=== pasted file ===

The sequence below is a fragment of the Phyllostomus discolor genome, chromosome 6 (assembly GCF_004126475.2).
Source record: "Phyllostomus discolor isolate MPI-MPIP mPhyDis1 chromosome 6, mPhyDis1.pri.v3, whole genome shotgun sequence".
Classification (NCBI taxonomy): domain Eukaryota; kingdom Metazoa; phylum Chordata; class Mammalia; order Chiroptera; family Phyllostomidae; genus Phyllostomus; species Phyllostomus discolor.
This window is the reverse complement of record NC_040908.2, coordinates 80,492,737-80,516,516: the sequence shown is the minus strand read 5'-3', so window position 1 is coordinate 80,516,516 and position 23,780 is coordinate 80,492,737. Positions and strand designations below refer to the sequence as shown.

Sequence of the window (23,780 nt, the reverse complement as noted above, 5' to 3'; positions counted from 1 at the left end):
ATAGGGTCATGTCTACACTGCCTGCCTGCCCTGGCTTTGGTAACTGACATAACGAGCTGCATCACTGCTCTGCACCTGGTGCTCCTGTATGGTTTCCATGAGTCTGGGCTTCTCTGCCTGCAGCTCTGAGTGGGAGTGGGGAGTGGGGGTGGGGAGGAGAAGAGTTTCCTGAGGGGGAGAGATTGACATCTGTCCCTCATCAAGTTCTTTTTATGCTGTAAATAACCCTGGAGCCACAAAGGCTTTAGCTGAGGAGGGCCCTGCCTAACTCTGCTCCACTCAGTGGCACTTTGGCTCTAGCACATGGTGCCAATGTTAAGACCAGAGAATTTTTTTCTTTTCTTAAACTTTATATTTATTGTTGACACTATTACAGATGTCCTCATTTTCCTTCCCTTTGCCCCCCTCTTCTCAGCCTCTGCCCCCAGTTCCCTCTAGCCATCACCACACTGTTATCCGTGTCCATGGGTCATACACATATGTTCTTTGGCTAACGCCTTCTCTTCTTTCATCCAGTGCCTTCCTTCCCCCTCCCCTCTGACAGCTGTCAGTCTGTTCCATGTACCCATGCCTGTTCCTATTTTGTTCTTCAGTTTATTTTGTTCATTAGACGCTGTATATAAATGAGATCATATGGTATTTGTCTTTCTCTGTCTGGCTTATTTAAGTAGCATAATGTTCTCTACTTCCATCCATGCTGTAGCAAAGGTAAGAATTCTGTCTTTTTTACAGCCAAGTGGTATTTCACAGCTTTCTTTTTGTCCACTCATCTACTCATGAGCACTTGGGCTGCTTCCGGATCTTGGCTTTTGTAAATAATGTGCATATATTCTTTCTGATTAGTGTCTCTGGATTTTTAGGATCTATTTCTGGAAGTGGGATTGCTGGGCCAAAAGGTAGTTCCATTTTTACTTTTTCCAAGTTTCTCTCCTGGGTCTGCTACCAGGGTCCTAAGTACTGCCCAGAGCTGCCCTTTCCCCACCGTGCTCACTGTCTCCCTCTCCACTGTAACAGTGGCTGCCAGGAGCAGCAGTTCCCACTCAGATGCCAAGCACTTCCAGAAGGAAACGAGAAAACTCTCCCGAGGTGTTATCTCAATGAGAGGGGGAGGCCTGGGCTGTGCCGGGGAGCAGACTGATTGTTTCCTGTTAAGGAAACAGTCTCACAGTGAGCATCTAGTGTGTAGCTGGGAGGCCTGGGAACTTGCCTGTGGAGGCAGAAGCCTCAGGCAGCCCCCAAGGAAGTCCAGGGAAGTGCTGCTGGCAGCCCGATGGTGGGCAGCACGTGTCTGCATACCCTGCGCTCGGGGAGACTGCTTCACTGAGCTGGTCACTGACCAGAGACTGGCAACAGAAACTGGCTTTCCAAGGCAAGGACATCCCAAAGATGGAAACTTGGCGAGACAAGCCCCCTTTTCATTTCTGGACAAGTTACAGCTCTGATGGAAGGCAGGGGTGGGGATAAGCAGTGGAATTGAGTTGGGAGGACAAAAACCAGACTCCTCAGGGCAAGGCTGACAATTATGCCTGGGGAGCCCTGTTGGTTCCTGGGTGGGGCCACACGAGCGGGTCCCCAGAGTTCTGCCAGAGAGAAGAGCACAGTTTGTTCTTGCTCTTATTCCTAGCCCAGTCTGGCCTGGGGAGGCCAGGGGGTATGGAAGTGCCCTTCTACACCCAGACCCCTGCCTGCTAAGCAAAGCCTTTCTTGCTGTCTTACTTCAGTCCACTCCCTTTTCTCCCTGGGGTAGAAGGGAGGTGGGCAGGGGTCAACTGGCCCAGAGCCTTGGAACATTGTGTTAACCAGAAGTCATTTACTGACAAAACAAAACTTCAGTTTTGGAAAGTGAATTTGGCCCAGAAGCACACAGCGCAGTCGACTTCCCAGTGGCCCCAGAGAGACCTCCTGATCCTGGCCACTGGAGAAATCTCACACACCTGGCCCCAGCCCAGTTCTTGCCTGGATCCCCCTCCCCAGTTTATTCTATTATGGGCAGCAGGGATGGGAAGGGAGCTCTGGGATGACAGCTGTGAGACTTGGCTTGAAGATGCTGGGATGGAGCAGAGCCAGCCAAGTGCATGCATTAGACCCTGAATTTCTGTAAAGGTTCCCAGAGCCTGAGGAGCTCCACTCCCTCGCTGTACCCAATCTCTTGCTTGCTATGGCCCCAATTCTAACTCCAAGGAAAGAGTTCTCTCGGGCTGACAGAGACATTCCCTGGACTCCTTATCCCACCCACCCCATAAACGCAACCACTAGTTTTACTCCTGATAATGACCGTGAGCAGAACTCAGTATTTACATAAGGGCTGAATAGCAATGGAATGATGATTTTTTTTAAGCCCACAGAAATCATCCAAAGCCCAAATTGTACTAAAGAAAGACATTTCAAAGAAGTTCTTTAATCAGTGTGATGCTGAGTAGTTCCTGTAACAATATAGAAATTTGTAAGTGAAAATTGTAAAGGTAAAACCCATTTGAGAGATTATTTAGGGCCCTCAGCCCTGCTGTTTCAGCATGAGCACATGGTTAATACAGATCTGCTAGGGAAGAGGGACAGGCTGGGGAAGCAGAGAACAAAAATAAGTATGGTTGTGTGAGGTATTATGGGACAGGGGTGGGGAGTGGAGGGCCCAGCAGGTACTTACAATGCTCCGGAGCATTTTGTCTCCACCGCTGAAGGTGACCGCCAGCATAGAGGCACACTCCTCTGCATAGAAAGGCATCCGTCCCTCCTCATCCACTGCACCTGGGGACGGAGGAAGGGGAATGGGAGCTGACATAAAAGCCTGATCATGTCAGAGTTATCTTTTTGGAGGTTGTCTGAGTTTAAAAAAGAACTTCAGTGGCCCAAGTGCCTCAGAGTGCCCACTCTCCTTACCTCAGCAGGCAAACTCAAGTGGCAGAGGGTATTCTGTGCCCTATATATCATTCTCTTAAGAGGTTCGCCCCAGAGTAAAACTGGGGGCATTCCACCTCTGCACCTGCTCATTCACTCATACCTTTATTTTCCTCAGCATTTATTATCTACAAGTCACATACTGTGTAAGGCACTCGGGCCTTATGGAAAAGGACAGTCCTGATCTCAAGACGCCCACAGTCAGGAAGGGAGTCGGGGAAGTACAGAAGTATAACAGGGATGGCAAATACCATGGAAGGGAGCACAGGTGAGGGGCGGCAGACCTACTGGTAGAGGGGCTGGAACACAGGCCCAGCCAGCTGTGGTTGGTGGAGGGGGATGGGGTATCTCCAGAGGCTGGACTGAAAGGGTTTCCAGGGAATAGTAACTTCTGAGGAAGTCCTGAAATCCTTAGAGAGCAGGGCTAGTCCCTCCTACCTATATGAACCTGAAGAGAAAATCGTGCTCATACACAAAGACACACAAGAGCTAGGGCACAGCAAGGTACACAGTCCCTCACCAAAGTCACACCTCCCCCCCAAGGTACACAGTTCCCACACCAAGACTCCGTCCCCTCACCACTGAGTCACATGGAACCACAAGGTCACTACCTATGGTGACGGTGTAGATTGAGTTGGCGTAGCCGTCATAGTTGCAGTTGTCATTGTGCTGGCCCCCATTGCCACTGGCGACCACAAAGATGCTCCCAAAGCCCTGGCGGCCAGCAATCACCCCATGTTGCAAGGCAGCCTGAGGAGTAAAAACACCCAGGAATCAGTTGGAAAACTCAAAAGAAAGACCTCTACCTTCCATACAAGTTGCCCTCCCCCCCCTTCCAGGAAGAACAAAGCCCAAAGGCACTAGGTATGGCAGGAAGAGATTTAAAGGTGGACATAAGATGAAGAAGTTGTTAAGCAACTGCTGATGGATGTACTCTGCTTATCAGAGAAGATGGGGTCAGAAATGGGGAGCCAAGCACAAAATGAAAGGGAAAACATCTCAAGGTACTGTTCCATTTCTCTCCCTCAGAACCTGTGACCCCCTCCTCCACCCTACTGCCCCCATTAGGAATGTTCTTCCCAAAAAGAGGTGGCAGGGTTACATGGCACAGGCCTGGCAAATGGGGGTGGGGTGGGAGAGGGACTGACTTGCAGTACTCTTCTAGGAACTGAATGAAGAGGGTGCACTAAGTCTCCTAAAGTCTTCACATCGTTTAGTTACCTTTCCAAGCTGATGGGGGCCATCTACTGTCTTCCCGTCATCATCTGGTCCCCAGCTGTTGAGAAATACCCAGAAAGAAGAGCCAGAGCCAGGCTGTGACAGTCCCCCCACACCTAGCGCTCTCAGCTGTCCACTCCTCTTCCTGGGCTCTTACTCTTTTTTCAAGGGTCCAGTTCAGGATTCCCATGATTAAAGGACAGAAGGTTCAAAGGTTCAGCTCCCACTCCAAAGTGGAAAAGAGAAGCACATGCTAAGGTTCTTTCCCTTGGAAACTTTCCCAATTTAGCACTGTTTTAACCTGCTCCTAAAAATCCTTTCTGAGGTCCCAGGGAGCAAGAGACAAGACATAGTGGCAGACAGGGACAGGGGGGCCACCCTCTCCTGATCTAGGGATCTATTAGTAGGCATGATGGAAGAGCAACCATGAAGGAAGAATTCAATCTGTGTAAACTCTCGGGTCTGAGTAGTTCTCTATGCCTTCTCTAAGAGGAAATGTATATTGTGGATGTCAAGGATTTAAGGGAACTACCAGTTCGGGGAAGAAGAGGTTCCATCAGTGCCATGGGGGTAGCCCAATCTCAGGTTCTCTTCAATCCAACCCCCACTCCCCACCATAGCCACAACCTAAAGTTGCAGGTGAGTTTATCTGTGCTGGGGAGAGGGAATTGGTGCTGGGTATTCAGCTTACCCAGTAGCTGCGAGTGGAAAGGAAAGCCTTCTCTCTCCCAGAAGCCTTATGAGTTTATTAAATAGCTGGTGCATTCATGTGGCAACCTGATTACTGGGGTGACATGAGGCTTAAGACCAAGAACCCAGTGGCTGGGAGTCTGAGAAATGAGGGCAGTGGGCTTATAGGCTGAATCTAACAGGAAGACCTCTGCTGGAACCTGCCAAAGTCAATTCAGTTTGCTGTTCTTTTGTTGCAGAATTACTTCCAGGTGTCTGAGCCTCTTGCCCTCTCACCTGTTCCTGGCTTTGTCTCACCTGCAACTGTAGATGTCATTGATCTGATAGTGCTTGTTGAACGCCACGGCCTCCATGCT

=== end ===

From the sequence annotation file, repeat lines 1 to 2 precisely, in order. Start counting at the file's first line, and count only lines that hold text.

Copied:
The sequence below is a fragment of the Phyllostomus discolor genome, chromosome 6 (assembly GCF_004126475.2).
Source record: "Phyllostomus discolor isolate MPI-MPIP mPhyDis1 chromosome 6, mPhyDis1.pri.v3, whole genome shotgun sequence".